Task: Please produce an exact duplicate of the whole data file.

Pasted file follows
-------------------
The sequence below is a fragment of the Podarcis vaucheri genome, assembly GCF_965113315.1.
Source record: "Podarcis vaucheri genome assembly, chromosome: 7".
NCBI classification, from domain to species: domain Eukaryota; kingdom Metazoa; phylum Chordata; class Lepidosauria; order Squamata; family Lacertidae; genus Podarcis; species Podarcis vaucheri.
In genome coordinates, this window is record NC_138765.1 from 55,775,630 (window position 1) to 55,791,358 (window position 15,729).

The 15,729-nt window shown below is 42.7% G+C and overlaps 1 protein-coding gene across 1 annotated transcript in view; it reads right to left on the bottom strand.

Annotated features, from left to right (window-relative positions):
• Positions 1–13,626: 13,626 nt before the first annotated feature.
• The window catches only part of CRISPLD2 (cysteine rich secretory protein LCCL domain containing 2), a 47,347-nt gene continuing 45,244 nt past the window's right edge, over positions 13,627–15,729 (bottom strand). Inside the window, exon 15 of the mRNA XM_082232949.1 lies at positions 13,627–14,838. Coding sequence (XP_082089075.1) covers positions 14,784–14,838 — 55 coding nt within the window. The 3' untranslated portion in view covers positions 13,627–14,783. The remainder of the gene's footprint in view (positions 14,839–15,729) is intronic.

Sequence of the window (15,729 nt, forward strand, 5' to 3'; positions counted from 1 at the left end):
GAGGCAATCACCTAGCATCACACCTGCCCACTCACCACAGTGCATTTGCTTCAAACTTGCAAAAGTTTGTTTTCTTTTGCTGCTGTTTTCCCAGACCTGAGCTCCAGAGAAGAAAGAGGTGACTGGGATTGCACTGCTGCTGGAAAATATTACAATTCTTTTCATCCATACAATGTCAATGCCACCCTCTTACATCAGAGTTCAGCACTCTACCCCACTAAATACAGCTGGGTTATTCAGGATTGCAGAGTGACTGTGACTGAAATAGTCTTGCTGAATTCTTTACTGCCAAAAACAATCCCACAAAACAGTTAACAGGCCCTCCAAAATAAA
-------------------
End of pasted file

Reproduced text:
The sequence below is a fragment of the Podarcis vaucheri genome, assembly GCF_965113315.1.
Source record: "Podarcis vaucheri genome assembly, chromosome: 7".
NCBI classification, from domain to species: domain Eukaryota; kingdom Metazoa; phylum Chordata; class Lepidosauria; order Squamata; family Lacertidae; genus Podarcis; species Podarcis vaucheri.
In genome coordinates, this window is record NC_138765.1 from 55,775,630 (window position 1) to 55,791,358 (window position 15,729).

The 15,729-nt window shown below is 42.7% G+C and overlaps 1 protein-coding gene across 1 annotated transcript in view; it reads right to left on the bottom strand.

Annotated features, from left to right (window-relative positions):
• Positions 1–13,626: 13,626 nt before the first annotated feature.
• The window catches only part of CRISPLD2 (cysteine rich secretory protein LCCL domain containing 2), a 47,347-nt gene continuing 45,244 nt past the window's right edge, over positions 13,627–15,729 (bottom strand). Inside the window, exon 15 of the mRNA XM_082232949.1 lies at positions 13,627–14,838. Coding sequence (XP_082089075.1) covers positions 14,784–14,838 — 55 coding nt within the window. The 3' untranslated portion in view covers positions 13,627–14,783. The remainder of the gene's footprint in view (positions 14,839–15,729) is intronic.

Sequence of the window (15,729 nt, forward strand, 5' to 3'; positions counted from 1 at the left end):
GAGGCAATCACCTAGCATCACACCTGCCCACTCACCACAGTGCATTTGCTTCAAACTTGCAAAAGTTTGTTTTCTTTTGCTGCTGTTTTCCCAGACCTGAGCTCCAGAGAAGAAAGAGGTGACTGGGATTGCACTGCTGCTGGAAAATATTACAATTCTTTTCATCCATACAATGTCAATGCCACCCTCTTACATCAGAGTTCAGCACTCTACCCCACTAAATACAGCTGGGTTATTCAGGATTGCAGAGTGACTGTGACTGAAATAGTCTTGCTGAATTCTTTACTGCCAAAAACAATCCCACAAAACAGTTAACAGGCCCTCCAAAATAAA